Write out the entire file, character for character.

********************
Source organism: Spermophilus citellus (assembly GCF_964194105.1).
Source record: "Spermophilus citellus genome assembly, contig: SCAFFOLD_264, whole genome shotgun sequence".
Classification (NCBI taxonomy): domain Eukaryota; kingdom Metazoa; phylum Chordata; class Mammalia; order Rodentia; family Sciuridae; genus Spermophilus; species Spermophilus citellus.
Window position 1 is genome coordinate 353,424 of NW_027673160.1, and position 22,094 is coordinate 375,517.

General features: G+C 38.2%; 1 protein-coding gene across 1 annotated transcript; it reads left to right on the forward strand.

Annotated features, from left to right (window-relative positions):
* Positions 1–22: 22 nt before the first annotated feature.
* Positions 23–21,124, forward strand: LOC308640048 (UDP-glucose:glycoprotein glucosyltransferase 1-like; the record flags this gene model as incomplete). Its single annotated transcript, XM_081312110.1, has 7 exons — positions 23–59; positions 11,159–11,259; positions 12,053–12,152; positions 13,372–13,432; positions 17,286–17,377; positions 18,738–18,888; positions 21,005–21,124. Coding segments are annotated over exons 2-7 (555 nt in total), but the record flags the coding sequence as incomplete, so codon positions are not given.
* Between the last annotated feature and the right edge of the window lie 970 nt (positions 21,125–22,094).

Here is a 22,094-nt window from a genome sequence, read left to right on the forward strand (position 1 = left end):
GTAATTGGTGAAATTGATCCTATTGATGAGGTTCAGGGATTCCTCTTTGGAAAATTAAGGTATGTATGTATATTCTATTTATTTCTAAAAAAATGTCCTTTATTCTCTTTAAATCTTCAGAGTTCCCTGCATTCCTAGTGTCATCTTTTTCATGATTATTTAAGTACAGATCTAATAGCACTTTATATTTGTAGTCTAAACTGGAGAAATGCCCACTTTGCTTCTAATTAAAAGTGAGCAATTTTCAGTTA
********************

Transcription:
Source organism: Spermophilus citellus (assembly GCF_964194105.1).
Source record: "Spermophilus citellus genome assembly, contig: SCAFFOLD_264, whole genome shotgun sequence".
Classification (NCBI taxonomy): domain Eukaryota; kingdom Metazoa; phylum Chordata; class Mammalia; order Rodentia; family Sciuridae; genus Spermophilus; species Spermophilus citellus.
Window position 1 is genome coordinate 353,424 of NW_027673160.1, and position 22,094 is coordinate 375,517.

General features: G+C 38.2%; 1 protein-coding gene across 1 annotated transcript; it reads left to right on the forward strand.

Annotated features, from left to right (window-relative positions):
* Positions 1–22: 22 nt before the first annotated feature.
* Positions 23–21,124, forward strand: LOC308640048 (UDP-glucose:glycoprotein glucosyltransferase 1-like; the record flags this gene model as incomplete). Its single annotated transcript, XM_081312110.1, has 7 exons — positions 23–59; positions 11,159–11,259; positions 12,053–12,152; positions 13,372–13,432; positions 17,286–17,377; positions 18,738–18,888; positions 21,005–21,124. Coding segments are annotated over exons 2-7 (555 nt in total), but the record flags the coding sequence as incomplete, so codon positions are not given.
* Between the last annotated feature and the right edge of the window lie 970 nt (positions 21,125–22,094).

Here is a 22,094-nt window from a genome sequence, read left to right on the forward strand (position 1 = left end):
GTAATTGGTGAAATTGATCCTATTGATGAGGTTCAGGGATTCCTCTTTGGAAAATTAAGGTATGTATGTATATTCTATTTATTTCTAAAAAAATGTCCTTTATTCTCTTTAAATCTTCAGAGTTCCCTGCATTCCTAGTGTCATCTTTTTCATGATTATTTAAGTACAGATCTAATAGCACTTTATATTTGTAGTCTAAACTGGAGAAATGCCCACTTTGCTTCTAATTAAAAGTGAGCAATTTTCAGTTA